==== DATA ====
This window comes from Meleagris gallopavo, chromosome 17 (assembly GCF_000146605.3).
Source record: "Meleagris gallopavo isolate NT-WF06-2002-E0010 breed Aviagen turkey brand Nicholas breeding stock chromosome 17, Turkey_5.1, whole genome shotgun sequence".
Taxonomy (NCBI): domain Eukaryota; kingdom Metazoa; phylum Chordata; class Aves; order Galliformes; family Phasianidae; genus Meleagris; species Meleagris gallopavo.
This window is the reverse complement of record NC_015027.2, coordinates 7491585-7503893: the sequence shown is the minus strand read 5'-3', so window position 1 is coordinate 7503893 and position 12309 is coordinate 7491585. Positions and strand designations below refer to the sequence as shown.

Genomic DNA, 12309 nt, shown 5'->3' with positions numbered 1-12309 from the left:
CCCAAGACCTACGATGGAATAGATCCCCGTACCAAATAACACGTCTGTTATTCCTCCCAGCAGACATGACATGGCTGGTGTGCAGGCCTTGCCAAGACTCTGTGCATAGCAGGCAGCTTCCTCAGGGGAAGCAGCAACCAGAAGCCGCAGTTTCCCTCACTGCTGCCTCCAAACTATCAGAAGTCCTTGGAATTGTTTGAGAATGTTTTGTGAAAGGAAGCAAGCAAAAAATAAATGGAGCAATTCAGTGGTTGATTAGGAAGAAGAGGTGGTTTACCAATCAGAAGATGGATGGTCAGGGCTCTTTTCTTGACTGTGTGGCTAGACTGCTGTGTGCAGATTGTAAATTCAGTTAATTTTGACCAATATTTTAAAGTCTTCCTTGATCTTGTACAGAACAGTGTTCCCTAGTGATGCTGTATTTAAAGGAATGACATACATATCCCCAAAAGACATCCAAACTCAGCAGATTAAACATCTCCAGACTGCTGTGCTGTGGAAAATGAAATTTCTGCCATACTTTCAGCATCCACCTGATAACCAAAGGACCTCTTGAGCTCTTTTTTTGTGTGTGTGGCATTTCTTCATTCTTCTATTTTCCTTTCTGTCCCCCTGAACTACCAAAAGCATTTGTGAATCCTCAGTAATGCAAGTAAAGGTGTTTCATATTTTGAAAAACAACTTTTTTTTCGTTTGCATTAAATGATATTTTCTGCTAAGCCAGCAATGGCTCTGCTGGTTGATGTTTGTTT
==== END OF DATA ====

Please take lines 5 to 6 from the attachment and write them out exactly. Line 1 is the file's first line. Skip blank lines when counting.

Genomic DNA, 12309 nt, shown 5'->3' with positions numbered 1-12309 from the left:
CCCAAGACCTACGATGGAATAGATCCCCGTACCAAATAACACGTCTGTTATTCCTCCCAGCAGACATGACATGGCTGGTGTGCAGGCCTTGCCAAGACTCTGTGCATAGCAGGCAGCTTCCTCAGGGGAAGCAGCAACCAGAAGCCGCAGTTTCCCTCACTGCTGCCTCCAAACTATCAGAAGTCCTTGGAATTGTTTGAGAATGTTTTGTGAAAGGAAGCAAGCAAAAAATAAATGGAGCAATTCAGTGGTTGATTAGGAAGAAGAGGTGGTTTACCAATCAGAAGATGGATGGTCAGGGCTCTTTTCTTGACTGTGTGGCTAGACTGCTGTGTGCAGATTGTAAATTCAGTTAATTTTGACCAATATTTTAAAGTCTTCCTTGATCTTGTACAGAACAGTGTTCCCTAGTGATGCTGTATTTAAAGGAATGACATACATATCCCCAAAAGACATCCAAACTCAGCAGATTAAACATCTCCAGACTGCTGTGCTGTGGAAAATGAAATTTCTGCCATACTTTCAGCATCCACCTGATAACCAAAGGACCTCTTGAGCTCTTTTTTTGTGTGTGTGGCATTTCTTCATTCTTCTATTTTCCTTTCTGTCCCCCTGAACTACCAAAAGCATTTGTGAATCCTCAGTAATGCAAGTAAAGGTGTTTCATATTTTGAAAAACAACTTTTTTTTCGTTTGCATTAAATGATATTTTCTGCTAAGCCAGCAATGGCTCTGCTGGTTGATGTTTGTTT